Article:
In 2015, Wally Gardner was struggling with obesity and diabetes, and juggling 14 different medications to manage his deteriorating health. At 55, Gardner feared he wouldn’t live to see 60 without gastric bypass surgery.
During check-ins with his doctor, he’d wait 30 minutes or more to get five minutes of face-time. He just wasn’t getting the attentive care he needed.
That’s when Gardner, who lives in Mentor, Ohio, first heard about shared medical appointments, or SMAs. An SMA is a series of group medical appointments typically designed around a common condition or health goal like diabetes, asthma, cancer, weight loss or stress reduction. The Cleveland Clinic was looking for people who needed to lose weight to participate in an SMA at its Obesity and Medical Weight Loss Center. Gardner figured he didn’t have anything to lose, so he signed up, committing himself to one 75-minute doctor’s appointment each month for a year alongside nine other patients, all strangers to him.
Led by a multidisciplinary team of doctors and other kinds of clinicians, the appointments were designed to help patients lose weight and improve health conditions linked to obesity, like type 2 diabetes. At first, Gardner was wary of talking about his health in front of a group. But four years later, he’s still a part of the program. Thanks to exercise and diet tips he’s learned during appointments, and support from the program leader and other patients, Gardner has lost more than 100 pounds and taken 14 inches off his waist. And he’s down to one medication, for high blood pressure.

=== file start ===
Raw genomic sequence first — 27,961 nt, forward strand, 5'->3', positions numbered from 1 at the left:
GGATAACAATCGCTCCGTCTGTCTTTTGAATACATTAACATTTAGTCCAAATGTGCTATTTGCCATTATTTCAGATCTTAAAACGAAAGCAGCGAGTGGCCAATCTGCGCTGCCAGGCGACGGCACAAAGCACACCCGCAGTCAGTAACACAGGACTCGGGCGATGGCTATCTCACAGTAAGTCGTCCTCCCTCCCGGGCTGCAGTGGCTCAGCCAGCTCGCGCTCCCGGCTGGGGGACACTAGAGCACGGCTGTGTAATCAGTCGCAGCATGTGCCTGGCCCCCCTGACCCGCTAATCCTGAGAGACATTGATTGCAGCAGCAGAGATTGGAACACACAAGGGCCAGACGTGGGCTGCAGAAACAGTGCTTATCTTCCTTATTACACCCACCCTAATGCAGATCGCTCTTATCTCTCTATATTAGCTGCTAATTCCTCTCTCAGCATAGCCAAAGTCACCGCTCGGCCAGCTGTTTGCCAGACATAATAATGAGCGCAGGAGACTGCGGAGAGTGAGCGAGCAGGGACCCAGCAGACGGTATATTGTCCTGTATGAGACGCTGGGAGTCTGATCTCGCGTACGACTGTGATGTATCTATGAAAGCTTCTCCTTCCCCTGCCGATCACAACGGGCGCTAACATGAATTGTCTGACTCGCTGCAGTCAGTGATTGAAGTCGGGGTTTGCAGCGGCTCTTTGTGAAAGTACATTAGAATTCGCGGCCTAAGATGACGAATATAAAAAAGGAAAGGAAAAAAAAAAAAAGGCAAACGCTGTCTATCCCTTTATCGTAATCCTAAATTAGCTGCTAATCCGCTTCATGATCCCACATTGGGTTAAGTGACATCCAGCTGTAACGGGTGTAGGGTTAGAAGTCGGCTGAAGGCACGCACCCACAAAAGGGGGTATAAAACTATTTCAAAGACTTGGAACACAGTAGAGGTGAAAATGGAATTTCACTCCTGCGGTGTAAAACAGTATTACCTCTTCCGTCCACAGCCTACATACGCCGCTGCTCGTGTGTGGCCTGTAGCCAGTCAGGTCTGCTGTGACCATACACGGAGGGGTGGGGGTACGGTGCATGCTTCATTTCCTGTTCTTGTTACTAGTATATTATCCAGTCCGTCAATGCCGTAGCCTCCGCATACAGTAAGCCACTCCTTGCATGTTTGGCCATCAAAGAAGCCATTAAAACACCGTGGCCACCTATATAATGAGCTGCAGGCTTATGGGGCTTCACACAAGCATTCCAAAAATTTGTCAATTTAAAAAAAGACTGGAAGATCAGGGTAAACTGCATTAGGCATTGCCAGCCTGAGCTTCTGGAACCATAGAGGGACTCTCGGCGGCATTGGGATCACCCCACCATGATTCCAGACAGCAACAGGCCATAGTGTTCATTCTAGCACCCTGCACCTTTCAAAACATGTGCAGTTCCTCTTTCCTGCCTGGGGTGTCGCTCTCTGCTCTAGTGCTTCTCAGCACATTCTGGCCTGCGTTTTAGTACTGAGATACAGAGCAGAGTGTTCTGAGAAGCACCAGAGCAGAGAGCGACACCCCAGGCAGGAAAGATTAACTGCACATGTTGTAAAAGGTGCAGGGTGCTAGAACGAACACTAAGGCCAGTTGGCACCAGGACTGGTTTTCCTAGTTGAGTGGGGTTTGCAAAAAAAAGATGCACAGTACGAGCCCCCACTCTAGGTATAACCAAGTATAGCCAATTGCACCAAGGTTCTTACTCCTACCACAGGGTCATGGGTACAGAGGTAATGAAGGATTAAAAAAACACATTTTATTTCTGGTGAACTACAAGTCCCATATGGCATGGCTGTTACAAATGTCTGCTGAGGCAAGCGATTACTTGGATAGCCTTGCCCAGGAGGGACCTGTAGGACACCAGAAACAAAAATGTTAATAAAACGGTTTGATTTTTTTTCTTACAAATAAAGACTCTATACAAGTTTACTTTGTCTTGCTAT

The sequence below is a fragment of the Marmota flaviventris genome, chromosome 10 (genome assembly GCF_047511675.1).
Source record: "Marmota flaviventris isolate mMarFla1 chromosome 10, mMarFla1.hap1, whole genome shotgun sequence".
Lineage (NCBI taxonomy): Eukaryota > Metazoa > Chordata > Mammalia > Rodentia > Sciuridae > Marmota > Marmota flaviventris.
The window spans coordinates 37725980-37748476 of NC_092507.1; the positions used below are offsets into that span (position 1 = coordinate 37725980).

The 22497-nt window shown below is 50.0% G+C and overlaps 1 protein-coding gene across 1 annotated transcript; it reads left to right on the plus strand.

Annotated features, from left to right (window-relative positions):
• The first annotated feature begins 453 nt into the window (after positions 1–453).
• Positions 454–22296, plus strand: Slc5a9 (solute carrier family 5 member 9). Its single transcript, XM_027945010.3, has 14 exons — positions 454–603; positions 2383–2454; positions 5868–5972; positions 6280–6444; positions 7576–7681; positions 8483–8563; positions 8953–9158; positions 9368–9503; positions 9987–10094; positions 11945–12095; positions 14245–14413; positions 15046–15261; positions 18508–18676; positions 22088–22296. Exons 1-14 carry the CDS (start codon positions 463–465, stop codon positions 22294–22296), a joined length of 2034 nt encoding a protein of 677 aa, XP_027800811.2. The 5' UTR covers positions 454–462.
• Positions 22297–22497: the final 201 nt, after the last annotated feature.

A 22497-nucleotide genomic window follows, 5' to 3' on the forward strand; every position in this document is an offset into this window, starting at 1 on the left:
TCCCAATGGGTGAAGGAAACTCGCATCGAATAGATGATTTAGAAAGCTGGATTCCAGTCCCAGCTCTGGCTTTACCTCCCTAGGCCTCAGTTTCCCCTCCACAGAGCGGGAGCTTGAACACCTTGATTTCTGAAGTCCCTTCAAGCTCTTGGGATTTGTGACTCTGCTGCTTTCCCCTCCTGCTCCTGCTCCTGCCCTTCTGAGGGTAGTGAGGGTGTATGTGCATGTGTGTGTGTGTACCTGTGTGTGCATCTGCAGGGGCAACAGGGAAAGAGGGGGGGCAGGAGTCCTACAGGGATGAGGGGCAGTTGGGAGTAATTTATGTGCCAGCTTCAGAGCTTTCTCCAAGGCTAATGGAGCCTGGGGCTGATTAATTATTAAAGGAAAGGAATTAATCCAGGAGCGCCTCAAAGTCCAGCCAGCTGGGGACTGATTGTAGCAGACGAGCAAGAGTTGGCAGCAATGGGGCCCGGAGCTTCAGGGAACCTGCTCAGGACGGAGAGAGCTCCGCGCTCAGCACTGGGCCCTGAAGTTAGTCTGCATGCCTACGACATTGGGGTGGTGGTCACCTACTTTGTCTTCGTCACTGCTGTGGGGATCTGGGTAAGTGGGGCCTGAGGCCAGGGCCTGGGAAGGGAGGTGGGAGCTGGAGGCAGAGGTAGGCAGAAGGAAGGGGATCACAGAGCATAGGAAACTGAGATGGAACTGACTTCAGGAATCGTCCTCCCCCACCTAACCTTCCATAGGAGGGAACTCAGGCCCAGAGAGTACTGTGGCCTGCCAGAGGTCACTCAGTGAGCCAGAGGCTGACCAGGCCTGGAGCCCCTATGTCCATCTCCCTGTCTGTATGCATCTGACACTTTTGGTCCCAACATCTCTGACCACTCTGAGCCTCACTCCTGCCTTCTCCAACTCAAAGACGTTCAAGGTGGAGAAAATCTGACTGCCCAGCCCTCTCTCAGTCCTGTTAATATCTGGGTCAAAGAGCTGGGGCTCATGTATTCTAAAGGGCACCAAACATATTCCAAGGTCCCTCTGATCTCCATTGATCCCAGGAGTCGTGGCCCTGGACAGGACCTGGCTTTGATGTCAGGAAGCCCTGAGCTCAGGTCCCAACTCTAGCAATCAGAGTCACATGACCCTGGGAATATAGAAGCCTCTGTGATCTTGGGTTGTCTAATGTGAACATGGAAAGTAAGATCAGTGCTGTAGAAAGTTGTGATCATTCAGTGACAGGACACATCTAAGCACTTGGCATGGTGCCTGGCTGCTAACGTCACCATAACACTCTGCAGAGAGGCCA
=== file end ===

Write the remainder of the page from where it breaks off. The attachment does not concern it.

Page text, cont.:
Gardner credits shared medical appointments for his health transformation, and he doesn’t plan to start going to the doctor alone anytime soon. “We’re all here to get the same results,” he says. “Group visits keep you accountable, and you really get to where you’re looking forward to that appointment, to make sure you’re staying on track.”
Shared medical appointments have been around since the 1990s, when a California-based psychologist named Ed Noffsinger became frustrated with his own healthcare and sought out a way to improve the patient experience. The concept didn’t take off right away. In fact, group appointments are still rare, but in recent years, more and more physicians and healthcare systems have started to experiment with them. Between 2005 and 2015, instances of shared appointments nearly doubled, according to the American Academy of Family Physicians.
Proponents say they give patients more quality time with doctors, promote positive lifestyle changes, result in higher satisfaction for both patients and physicians, and shorten wait times. Some view them as one solution to help stem the rising incidence of chronic diseases like diabetes, which alone costs Americans $327 billion a year.
“Shared appointments increase efficiency, improve access and help the bottom line,” says Noffsinger. “They’re changing healthcare for the better.”
How do shared medical appointments work?